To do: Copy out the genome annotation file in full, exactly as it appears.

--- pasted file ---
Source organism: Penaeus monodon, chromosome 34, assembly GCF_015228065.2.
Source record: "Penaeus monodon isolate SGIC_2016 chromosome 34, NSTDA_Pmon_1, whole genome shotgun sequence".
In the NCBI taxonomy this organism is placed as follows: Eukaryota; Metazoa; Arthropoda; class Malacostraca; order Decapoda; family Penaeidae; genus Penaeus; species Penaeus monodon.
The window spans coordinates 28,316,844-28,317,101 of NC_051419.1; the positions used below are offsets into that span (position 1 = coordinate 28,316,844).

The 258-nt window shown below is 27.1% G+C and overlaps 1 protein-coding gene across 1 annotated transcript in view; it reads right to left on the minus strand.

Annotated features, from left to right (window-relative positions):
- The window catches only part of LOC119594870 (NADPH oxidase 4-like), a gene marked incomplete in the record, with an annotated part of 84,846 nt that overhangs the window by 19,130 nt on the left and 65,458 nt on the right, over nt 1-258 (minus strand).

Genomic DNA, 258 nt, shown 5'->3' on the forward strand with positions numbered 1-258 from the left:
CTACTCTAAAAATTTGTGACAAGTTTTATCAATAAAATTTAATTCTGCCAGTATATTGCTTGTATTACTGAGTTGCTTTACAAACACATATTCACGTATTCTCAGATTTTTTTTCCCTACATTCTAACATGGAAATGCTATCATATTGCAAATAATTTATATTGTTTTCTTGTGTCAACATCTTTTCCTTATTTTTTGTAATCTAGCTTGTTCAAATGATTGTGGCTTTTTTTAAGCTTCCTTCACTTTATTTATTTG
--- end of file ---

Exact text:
Source organism: Penaeus monodon, chromosome 34, assembly GCF_015228065.2.
Source record: "Penaeus monodon isolate SGIC_2016 chromosome 34, NSTDA_Pmon_1, whole genome shotgun sequence".
In the NCBI taxonomy this organism is placed as follows: Eukaryota; Metazoa; Arthropoda; class Malacostraca; order Decapoda; family Penaeidae; genus Penaeus; species Penaeus monodon.
The window spans coordinates 28,316,844-28,317,101 of NC_051419.1; the positions used below are offsets into that span (position 1 = coordinate 28,316,844).

The 258-nt window shown below is 27.1% G+C and overlaps 1 protein-coding gene across 1 annotated transcript in view; it reads right to left on the minus strand.

Annotated features, from left to right (window-relative positions):
- The window catches only part of LOC119594870 (NADPH oxidase 4-like), a gene marked incomplete in the record, with an annotated part of 84,846 nt that overhangs the window by 19,130 nt on the left and 65,458 nt on the right, over nt 1-258 (minus strand).

Genomic DNA, 258 nt, shown 5'->3' on the forward strand with positions numbered 1-258 from the left:
CTACTCTAAAAATTTGTGACAAGTTTTATCAATAAAATTTAATTCTGCCAGTATATTGCTTGTATTACTGAGTTGCTTTACAAACACATATTCACGTATTCTCAGATTTTTTTTCCCTACATTCTAACATGGAAATGCTATCATATTGCAAATAATTTATATTGTTTTCTTGTGTCAACATCTTTTCCTTATTTTTTGTAATCTAGCTTGTTCAAATGATTGTGGCTTTTTTTAAGCTTCCTTCACTTTATTTATTTG